Woman of Grace: St. Josephine Bakhita (1869 – 1947)

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It is natural to express thanksgiving for being released from difficult trials and circumstances. But who would be grateful for those who cause such difficult trials or circumstances? This is the stuff of saints — the very stuff of which Saint Josephine Bakhita was made.

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The Life of St. Elizabeth Ann Seton

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Born Elizabeth Ann Bayley in New York City, Mother Seton is a saint of firsts: first American-born saint, leader of the first Catholic girls’ school (and the first free Catholic school of any kind) in the United States, and foundress of the first American order of religious sisters — the Sisters of Charity.

Elizabeth was born into a prominent Anglican family and was married in the Anglican Church.  With her sister-in-law, Rebecca, she tended to the poor around New York, earning a reputation for her compassion and mercy.  In 1803, she traveled to Italy with her ailing husband in the hope that the climate would aid his recovery.

William Seton died in Italy later that year, but in her grief Elizabeth discovered a new love: the Catholic Church.  She scandalized her Protestant family and friends by being received into the Church in New York City on Ash Wednesday, 1805.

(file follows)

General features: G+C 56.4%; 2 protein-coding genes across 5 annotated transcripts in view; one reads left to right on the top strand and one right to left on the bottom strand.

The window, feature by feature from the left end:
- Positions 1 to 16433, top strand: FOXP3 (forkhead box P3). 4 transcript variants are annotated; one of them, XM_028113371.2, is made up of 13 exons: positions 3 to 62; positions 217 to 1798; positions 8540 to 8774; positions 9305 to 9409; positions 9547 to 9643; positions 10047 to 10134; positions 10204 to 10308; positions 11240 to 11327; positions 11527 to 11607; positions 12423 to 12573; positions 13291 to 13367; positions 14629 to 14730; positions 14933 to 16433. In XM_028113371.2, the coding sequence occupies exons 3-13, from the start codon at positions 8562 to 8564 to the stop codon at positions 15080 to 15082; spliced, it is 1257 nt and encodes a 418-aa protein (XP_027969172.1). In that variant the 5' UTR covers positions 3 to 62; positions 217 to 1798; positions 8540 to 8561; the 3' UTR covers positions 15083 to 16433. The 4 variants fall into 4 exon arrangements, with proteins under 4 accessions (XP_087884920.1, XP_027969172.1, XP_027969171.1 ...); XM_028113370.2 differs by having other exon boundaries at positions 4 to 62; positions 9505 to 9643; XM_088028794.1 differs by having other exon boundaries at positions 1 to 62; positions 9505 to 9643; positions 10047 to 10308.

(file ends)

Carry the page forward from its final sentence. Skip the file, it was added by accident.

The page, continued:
Finding NSt. Elizabeth ann Seton2ew York no longer hospitable to her Catholic zeal, Elizabeth suffered through some trying years before finding a haven in Baltimore.  I twas there that she channeled her passion for service into girls’ education.  She also pursued her dream of religious life, fashioning a rudimentary habit in the style of nuns she had seen in Italy.  Other women were drawn to her, and in 1809 the Sisters of Charity was born, based on the example of St. Vincent de Paul.

Mother Seton died in 1821 in Emmitsburgh, Maryland, where her school still sands.  In her refusal to let the social pressures of her station restrain her witness to the Catholic Faith — in word and deed — she is a wonderful example for us in a secularizing world.

This is an excerpt from Graceful Living. To purchase your copy, click here.

Mary Visits Her Children: Our Lady of Fatima

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Today, October 13, is the 100th Anniversary of the “Miracle of the Sun,” the final event predicted by Our Lady of Fatima to the three shepherd children.  The miracle was witnessed by over 70,000 people. Here’s the story behind the story.

Nine-year-old Lucia dos Santos looked into the angry face of her mother and wondered if this was what the Beautiful Lady meant when she said Lucia would suffer. Little Lucia had never experienced such fury from her mother, nor had her mother ever called her a liar before. Indeed, her heart was deeply saddened. Yet a warm glow filled her whenever she thought about the Lady from Heaven who had visited her and her younger cousins, Jacinta and Francisco. Read the rest…